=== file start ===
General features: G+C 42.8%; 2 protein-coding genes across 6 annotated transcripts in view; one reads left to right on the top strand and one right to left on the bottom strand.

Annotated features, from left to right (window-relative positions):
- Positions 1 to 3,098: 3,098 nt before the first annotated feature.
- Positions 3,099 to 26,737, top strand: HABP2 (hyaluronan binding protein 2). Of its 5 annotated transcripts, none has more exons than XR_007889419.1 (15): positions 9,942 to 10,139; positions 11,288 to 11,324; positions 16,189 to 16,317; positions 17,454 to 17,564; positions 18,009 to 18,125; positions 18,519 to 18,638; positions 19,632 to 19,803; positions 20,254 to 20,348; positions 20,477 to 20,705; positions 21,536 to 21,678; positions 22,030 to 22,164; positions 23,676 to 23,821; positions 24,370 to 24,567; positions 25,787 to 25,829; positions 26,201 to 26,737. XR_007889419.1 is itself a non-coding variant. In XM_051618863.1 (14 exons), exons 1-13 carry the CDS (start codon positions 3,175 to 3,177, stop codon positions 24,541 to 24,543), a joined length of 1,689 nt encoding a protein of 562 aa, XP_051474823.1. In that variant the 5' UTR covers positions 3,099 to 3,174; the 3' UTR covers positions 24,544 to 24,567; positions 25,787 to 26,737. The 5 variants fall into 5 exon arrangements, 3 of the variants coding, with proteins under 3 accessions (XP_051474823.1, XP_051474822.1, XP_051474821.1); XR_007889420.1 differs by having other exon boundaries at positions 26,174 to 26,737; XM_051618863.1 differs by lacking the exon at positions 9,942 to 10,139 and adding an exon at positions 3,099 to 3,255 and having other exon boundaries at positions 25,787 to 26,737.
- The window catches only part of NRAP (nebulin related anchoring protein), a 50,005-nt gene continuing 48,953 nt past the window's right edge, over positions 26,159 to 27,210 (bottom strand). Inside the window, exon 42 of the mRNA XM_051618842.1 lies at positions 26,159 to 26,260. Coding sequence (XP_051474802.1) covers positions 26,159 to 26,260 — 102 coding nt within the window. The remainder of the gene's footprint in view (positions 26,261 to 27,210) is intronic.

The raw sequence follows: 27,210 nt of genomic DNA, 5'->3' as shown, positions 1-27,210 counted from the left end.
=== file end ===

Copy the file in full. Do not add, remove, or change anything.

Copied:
General features: G+C 42.8%; 2 protein-coding genes across 6 annotated transcripts in view; one reads left to right on the top strand and one right to left on the bottom strand.

Annotated features, from left to right (window-relative positions):
- Positions 1 to 3,098: 3,098 nt before the first annotated feature.
- Positions 3,099 to 26,737, top strand: HABP2 (hyaluronan binding protein 2). Of its 5 annotated transcripts, none has more exons than XR_007889419.1 (15): positions 9,942 to 10,139; positions 11,288 to 11,324; positions 16,189 to 16,317; positions 17,454 to 17,564; positions 18,009 to 18,125; positions 18,519 to 18,638; positions 19,632 to 19,803; positions 20,254 to 20,348; positions 20,477 to 20,705; positions 21,536 to 21,678; positions 22,030 to 22,164; positions 23,676 to 23,821; positions 24,370 to 24,567; positions 25,787 to 25,829; positions 26,201 to 26,737. XR_007889419.1 is itself a non-coding variant. In XM_051618863.1 (14 exons), exons 1-13 carry the CDS (start codon positions 3,175 to 3,177, stop codon positions 24,541 to 24,543), a joined length of 1,689 nt encoding a protein of 562 aa, XP_051474823.1. In that variant the 5' UTR covers positions 3,099 to 3,174; the 3' UTR covers positions 24,544 to 24,567; positions 25,787 to 26,737. The 5 variants fall into 5 exon arrangements, 3 of the variants coding, with proteins under 3 accessions (XP_051474823.1, XP_051474822.1, XP_051474821.1); XR_007889420.1 differs by having other exon boundaries at positions 26,174 to 26,737; XM_051618863.1 differs by lacking the exon at positions 9,942 to 10,139 and adding an exon at positions 3,099 to 3,255 and having other exon boundaries at positions 25,787 to 26,737.
- The window catches only part of NRAP (nebulin related anchoring protein), a 50,005-nt gene continuing 48,953 nt past the window's right edge, over positions 26,159 to 27,210 (bottom strand). Inside the window, exon 42 of the mRNA XM_051618842.1 lies at positions 26,159 to 26,260. Coding sequence (XP_051474802.1) covers positions 26,159 to 26,260 — 102 coding nt within the window. The remainder of the gene's footprint in view (positions 26,261 to 27,210) is intronic.

The raw sequence follows: 27,210 nt of genomic DNA, 5'->3' as shown, positions 1-27,210 counted from the left end.